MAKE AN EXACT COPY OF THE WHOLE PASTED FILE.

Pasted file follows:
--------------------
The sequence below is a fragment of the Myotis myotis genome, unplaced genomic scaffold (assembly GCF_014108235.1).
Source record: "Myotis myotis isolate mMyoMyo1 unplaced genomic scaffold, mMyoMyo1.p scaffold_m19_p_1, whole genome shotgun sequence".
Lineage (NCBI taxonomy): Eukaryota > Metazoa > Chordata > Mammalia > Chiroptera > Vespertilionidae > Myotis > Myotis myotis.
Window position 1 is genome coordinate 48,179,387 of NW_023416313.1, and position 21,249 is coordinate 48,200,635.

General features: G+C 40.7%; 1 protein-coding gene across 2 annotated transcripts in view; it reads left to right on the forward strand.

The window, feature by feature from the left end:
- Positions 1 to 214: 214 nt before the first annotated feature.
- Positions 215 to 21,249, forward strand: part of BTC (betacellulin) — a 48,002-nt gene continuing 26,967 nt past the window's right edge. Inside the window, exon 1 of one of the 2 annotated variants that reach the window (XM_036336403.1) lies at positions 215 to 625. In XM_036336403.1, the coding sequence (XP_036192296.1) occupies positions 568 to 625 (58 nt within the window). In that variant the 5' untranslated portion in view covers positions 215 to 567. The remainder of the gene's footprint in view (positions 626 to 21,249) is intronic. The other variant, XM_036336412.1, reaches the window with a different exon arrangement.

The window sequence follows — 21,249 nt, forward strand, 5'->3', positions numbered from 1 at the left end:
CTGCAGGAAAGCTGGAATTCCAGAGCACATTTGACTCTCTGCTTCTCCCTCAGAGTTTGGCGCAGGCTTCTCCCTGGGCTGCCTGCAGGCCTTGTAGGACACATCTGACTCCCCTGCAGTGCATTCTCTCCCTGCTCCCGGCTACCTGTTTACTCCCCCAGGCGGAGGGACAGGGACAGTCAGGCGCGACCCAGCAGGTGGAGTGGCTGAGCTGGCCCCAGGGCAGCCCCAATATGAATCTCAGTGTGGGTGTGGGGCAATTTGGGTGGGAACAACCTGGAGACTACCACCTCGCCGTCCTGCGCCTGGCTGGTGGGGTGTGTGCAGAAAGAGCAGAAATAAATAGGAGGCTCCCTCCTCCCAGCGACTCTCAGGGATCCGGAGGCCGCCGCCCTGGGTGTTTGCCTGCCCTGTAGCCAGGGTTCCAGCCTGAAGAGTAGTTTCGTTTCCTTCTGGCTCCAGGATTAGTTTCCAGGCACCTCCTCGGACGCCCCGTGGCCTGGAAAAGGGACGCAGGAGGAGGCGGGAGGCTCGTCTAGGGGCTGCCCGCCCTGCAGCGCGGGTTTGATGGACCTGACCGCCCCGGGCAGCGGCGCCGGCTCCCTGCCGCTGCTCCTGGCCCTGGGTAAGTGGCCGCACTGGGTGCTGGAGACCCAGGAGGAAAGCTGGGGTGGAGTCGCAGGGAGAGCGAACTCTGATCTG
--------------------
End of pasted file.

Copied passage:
The sequence below is a fragment of the Myotis myotis genome, unplaced genomic scaffold (assembly GCF_014108235.1).
Source record: "Myotis myotis isolate mMyoMyo1 unplaced genomic scaffold, mMyoMyo1.p scaffold_m19_p_1, whole genome shotgun sequence".
Lineage (NCBI taxonomy): Eukaryota > Metazoa > Chordata > Mammalia > Chiroptera > Vespertilionidae > Myotis > Myotis myotis.
Window position 1 is genome coordinate 48,179,387 of NW_023416313.1, and position 21,249 is coordinate 48,200,635.

General features: G+C 40.7%; 1 protein-coding gene across 2 annotated transcripts in view; it reads left to right on the forward strand.

The window, feature by feature from the left end:
- Positions 1 to 214: 214 nt before the first annotated feature.
- Positions 215 to 21,249, forward strand: part of BTC (betacellulin) — a 48,002-nt gene continuing 26,967 nt past the window's right edge. Inside the window, exon 1 of one of the 2 annotated variants that reach the window (XM_036336403.1) lies at positions 215 to 625. In XM_036336403.1, the coding sequence (XP_036192296.1) occupies positions 568 to 625 (58 nt within the window). In that variant the 5' untranslated portion in view covers positions 215 to 567. The remainder of the gene's footprint in view (positions 626 to 21,249) is intronic. The other variant, XM_036336412.1, reaches the window with a different exon arrangement.

The window sequence follows — 21,249 nt, forward strand, 5'->3', positions numbered from 1 at the left end:
CTGCAGGAAAGCTGGAATTCCAGAGCACATTTGACTCTCTGCTTCTCCCTCAGAGTTTGGCGCAGGCTTCTCCCTGGGCTGCCTGCAGGCCTTGTAGGACACATCTGACTCCCCTGCAGTGCATTCTCTCCCTGCTCCCGGCTACCTGTTTACTCCCCCAGGCGGAGGGACAGGGACAGTCAGGCGCGACCCAGCAGGTGGAGTGGCTGAGCTGGCCCCAGGGCAGCCCCAATATGAATCTCAGTGTGGGTGTGGGGCAATTTGGGTGGGAACAACCTGGAGACTACCACCTCGCCGTCCTGCGCCTGGCTGGTGGGGTGTGTGCAGAAAGAGCAGAAATAAATAGGAGGCTCCCTCCTCCCAGCGACTCTCAGGGATCCGGAGGCCGCCGCCCTGGGTGTTTGCCTGCCCTGTAGCCAGGGTTCCAGCCTGAAGAGTAGTTTCGTTTCCTTCTGGCTCCAGGATTAGTTTCCAGGCACCTCCTCGGACGCCCCGTGGCCTGGAAAAGGGACGCAGGAGGAGGCGGGAGGCTCGTCTAGGGGCTGCCCGCCCTGCAGCGCGGGTTTGATGGACCTGACCGCCCCGGGCAGCGGCGCCGGCTCCCTGCCGCTGCTCCTGGCCCTGGGTAAGTGGCCGCACTGGGTGCTGGAGACCCAGGAGGAAAGCTGGGGTGGAGTCGCAGGGAGAGCGAACTCTGATCTG